Coverage of the present generation of VR has been focused mostly on its applications in gaming, with the leading console makers rushing to find a way to harness the latest technology. VR has come on in leaps and bounds since the fitful efforts of the 1990s, and it seems as though the tech is here to stay this time.
One reason that VR is being taken more seriously this time around is that it’s not focused purely around entertainment options. One particular field in which VR is experiencing exciting new successes is in the field of employment and training. With so much focus these days on innovation in training for job skills, it makes sense that the newest technology would be attractive to companies and learning institutions looking to train the workforce of the future.
The following examples show how VR could make a difference to these areas:
Perhaps the most important field of work in the world, medicine is an example of a vocation where the stakes are too high to do much learning on the job. The traditional way for surgeons, for example, to learn their craft, is by using cadavers in a classroom, but this has obvious drawbacks and limits the number of new surgeons who can train at once.
Recent advancements in VR have made it possible for highly realistic simulations of operations to be carried out, and for training to be delivered across a much wider group of students. VR is thus helping to ensure that hospitals can keep up with the increasing demand for skilled surgeons in the future.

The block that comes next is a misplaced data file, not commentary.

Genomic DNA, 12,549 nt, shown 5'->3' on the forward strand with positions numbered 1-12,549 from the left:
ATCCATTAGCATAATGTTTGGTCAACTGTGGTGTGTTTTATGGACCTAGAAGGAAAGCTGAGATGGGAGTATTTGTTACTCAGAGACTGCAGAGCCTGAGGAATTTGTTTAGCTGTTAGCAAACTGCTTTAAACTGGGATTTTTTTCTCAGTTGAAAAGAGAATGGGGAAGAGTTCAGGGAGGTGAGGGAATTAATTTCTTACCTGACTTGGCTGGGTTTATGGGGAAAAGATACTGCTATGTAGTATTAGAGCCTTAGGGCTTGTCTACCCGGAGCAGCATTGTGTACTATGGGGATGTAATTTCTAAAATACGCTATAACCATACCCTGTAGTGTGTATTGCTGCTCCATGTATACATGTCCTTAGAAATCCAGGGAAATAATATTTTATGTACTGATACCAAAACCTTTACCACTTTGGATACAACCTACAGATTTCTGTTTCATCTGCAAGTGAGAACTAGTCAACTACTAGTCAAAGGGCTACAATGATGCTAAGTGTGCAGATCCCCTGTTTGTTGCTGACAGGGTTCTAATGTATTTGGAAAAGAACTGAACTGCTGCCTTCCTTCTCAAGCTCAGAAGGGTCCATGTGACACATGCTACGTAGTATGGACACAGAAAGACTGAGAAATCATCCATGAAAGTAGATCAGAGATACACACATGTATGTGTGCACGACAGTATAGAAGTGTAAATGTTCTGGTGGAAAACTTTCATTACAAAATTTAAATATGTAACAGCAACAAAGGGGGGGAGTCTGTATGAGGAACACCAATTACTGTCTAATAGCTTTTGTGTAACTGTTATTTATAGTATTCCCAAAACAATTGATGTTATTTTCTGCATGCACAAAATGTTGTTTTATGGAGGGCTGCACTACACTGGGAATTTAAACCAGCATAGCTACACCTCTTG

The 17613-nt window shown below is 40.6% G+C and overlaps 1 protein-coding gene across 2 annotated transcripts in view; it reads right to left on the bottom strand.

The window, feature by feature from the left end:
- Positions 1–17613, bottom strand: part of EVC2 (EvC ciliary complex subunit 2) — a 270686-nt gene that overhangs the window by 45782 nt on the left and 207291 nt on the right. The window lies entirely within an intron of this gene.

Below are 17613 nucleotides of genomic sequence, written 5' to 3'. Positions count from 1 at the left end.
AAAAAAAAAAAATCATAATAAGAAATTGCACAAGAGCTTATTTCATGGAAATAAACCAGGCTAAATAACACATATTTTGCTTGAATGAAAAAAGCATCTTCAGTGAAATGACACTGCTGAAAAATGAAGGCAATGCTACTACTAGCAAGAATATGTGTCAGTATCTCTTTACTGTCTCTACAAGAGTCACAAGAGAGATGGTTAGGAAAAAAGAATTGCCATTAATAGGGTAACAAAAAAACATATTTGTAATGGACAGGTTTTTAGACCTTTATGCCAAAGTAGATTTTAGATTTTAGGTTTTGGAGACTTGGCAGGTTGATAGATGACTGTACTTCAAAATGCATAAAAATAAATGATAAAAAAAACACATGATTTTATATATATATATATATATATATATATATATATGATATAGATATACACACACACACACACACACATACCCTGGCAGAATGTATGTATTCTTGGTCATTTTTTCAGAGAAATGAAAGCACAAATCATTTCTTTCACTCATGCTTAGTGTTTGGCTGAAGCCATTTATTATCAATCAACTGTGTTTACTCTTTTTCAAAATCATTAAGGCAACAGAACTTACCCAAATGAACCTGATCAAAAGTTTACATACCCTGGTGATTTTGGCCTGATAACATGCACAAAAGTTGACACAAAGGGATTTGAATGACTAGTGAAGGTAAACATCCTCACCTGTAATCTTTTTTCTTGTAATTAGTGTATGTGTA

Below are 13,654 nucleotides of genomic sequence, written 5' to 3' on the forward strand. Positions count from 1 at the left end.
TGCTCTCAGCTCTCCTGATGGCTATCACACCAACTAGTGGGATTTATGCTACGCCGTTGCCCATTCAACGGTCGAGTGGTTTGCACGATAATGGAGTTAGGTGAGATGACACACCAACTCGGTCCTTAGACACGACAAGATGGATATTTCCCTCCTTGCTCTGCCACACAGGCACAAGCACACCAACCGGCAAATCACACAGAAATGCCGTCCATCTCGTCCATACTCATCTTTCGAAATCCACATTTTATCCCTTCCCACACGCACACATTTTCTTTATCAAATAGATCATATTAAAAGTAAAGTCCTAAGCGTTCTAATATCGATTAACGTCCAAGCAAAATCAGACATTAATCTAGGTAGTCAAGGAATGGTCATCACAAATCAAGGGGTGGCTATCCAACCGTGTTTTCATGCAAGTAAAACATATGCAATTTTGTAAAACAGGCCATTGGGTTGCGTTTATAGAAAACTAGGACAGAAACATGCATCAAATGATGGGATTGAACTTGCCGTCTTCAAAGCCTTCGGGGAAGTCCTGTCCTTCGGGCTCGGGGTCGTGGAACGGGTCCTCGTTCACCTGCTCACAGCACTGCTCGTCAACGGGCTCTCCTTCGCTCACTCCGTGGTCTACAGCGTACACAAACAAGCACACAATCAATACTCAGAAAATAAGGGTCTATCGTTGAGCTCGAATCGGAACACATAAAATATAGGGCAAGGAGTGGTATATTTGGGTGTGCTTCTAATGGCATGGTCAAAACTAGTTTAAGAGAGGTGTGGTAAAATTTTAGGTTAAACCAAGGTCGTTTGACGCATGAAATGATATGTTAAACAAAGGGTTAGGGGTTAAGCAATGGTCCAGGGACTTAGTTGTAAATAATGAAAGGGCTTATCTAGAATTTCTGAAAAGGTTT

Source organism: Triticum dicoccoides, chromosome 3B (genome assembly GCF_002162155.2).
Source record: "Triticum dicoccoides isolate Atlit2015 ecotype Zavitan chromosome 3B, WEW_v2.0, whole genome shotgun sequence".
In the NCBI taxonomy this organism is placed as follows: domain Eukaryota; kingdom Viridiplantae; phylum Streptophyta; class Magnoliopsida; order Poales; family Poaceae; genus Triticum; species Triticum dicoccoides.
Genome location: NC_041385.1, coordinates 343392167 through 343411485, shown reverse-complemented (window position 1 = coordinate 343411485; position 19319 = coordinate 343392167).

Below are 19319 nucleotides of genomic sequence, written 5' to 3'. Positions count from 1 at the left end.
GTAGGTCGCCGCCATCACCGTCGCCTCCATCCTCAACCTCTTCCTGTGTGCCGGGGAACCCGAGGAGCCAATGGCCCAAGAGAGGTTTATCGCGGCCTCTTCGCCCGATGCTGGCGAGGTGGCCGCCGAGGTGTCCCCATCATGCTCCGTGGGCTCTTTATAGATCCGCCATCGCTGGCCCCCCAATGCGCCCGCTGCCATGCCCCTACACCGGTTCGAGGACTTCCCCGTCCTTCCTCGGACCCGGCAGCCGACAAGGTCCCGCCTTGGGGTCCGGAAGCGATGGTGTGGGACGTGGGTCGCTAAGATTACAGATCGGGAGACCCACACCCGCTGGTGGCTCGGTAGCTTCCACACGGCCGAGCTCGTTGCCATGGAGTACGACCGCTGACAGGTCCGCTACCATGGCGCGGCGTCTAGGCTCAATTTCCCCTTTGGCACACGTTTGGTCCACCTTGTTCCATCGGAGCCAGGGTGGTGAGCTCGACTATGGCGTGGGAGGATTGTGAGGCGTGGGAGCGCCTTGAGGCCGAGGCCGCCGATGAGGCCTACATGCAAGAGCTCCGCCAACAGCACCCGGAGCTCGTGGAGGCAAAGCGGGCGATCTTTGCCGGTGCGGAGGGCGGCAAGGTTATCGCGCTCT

Anyone who has seen an aircraft simulator will recognize the standard concept of the environment: a realistic cockpit with dials and joysticks is usually set in front of two or four large screens designed to act as “windows”. The trouble with this setup is that such machines are expensive, hard to transport, and not particularly versatile.
Knowing the limitations of flight training simulators, the beneficial link-up between virtual reality and aviation becomes clear. VR makes the delivery of pilot training more dynamic, more affordable, and — thanks to the ability to represent a range of landing destinations more faithfully than the old screen “windows” — a far more realistic experience is guaranteed for the pilots of tomorrow.
Delivery couriers are among the businesses which gain the greatest criticism from consumers. However, UPS are aiming to change the public perception of delivery driving by training all new drivers via VR.
This method of training will simulate the experience of following a delivery route through busy city streets, making drop offs and pick-ups, and working within a time limit. This should bring about an end to the days of drivers falling behind schedule due to the unfamiliarity of driving a large delivery vehicle in unfamiliar locations. There is also hope that the resulting extra time that drivers have due to VR-enabled practice sessions will allow for better customer service in the future.
In short, from life-saving operations to simple deliveries, VR is set to make a big difference to the workforce of tomorrow.